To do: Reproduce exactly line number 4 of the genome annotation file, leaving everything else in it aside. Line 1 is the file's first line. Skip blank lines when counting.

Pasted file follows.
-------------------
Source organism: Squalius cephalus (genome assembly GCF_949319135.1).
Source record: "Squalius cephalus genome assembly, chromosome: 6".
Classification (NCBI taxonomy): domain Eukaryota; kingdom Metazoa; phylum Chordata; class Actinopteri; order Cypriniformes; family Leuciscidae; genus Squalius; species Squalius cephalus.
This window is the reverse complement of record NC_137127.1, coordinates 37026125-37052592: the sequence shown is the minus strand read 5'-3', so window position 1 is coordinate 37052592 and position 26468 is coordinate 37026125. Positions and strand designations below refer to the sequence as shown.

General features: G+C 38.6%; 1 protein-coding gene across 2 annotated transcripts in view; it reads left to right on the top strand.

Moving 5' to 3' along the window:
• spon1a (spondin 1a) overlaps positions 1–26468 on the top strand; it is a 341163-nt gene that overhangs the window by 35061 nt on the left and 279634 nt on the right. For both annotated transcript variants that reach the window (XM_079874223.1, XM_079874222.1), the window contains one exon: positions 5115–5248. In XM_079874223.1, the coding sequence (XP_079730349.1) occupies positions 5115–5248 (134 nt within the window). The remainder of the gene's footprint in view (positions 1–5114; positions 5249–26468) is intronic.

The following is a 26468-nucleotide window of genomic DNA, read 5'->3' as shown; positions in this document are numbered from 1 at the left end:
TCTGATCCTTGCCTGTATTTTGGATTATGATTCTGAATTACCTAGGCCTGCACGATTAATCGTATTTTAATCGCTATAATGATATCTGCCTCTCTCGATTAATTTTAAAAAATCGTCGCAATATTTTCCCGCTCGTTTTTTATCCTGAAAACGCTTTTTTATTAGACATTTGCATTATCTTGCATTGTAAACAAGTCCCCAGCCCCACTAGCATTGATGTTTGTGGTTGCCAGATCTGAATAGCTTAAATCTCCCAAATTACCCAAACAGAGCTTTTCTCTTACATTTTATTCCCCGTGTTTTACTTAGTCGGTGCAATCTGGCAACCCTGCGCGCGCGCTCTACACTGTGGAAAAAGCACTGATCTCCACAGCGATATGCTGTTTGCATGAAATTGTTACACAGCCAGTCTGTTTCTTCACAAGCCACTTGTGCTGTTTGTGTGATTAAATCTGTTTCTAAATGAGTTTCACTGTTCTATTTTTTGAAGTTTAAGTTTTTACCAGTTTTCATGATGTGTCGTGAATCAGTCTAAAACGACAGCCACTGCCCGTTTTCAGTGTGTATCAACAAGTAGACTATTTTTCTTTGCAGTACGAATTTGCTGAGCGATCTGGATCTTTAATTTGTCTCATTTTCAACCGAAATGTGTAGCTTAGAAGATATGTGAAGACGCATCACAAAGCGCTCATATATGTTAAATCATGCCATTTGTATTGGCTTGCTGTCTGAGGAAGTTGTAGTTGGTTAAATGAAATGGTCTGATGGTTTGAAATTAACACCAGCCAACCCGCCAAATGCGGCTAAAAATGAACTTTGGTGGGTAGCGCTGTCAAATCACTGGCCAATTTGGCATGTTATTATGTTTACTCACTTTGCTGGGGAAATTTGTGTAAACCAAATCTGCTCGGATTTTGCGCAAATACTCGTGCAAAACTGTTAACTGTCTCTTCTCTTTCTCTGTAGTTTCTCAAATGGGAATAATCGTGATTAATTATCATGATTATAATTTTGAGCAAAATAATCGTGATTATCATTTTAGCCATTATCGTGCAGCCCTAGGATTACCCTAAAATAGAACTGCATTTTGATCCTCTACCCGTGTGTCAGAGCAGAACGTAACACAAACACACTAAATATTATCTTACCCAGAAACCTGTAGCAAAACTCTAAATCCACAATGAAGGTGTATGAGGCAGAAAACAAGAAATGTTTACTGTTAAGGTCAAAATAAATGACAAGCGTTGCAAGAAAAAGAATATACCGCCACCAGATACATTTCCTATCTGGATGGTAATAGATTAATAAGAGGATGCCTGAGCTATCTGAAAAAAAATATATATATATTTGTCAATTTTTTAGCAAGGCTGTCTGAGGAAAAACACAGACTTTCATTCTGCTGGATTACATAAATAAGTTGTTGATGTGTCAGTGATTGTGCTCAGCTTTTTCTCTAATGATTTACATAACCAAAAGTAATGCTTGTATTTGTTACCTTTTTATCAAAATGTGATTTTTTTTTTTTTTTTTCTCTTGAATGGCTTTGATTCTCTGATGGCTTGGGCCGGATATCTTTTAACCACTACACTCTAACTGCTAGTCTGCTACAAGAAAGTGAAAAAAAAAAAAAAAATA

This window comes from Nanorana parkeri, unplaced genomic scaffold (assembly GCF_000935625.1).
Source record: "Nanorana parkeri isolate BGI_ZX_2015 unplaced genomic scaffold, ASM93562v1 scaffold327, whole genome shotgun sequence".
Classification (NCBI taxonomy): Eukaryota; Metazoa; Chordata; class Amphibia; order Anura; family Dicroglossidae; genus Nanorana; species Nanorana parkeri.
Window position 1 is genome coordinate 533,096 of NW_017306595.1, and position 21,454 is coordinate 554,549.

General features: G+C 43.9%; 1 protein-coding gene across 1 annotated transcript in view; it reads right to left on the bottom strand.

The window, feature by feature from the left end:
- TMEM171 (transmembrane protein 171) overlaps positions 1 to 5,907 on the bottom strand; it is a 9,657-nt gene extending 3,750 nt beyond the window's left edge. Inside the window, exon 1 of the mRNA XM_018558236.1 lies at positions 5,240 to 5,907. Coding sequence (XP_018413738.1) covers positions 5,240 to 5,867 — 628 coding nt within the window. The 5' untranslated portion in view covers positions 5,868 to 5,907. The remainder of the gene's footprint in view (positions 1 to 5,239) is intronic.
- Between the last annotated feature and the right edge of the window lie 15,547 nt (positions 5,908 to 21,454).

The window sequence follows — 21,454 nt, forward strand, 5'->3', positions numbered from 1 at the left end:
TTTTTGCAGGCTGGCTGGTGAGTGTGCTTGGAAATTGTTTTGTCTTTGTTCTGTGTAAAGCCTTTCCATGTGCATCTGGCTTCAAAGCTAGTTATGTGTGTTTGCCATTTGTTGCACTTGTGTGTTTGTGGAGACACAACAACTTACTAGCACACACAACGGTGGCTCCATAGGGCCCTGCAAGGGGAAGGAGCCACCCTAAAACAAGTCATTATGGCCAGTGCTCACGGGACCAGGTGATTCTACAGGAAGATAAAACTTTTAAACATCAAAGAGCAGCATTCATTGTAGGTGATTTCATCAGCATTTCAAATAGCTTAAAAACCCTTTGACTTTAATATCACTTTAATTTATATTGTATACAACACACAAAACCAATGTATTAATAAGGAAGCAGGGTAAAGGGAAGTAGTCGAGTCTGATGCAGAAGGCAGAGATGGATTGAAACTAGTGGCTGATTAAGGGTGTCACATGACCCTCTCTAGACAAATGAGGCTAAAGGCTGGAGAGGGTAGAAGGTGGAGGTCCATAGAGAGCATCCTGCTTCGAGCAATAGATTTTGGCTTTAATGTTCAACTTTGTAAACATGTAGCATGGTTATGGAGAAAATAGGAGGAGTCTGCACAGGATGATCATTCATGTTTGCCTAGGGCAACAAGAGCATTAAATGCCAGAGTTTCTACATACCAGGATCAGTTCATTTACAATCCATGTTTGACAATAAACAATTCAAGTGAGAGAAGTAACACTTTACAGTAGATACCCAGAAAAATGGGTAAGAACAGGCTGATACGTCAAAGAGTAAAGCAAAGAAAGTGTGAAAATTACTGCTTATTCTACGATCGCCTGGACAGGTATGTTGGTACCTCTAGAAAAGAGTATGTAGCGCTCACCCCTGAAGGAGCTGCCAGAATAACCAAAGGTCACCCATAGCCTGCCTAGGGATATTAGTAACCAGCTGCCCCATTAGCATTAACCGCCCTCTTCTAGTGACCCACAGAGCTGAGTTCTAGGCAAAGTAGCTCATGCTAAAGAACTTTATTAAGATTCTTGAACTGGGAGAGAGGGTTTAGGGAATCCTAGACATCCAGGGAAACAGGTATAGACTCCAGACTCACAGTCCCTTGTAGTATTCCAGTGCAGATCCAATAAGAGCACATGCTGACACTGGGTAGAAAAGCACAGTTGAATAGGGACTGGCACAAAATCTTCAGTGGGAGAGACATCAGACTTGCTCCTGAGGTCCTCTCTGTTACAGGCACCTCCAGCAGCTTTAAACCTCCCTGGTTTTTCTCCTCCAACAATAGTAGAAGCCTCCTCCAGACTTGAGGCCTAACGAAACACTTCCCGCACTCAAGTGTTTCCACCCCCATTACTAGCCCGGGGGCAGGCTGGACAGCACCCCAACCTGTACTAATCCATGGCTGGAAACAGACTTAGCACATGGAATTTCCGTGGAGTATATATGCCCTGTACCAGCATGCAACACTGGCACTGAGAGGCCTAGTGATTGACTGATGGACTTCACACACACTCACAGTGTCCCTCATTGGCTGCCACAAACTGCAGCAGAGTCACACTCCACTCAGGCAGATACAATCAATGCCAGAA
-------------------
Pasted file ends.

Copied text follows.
This window is the reverse complement of record NC_137127.1, coordinates 37026125-37052592: the sequence shown is the minus strand read 5'-3', so window position 1 is coordinate 37052592 and position 26468 is coordinate 37026125. Positions and strand designations below refer to the sequence as shown.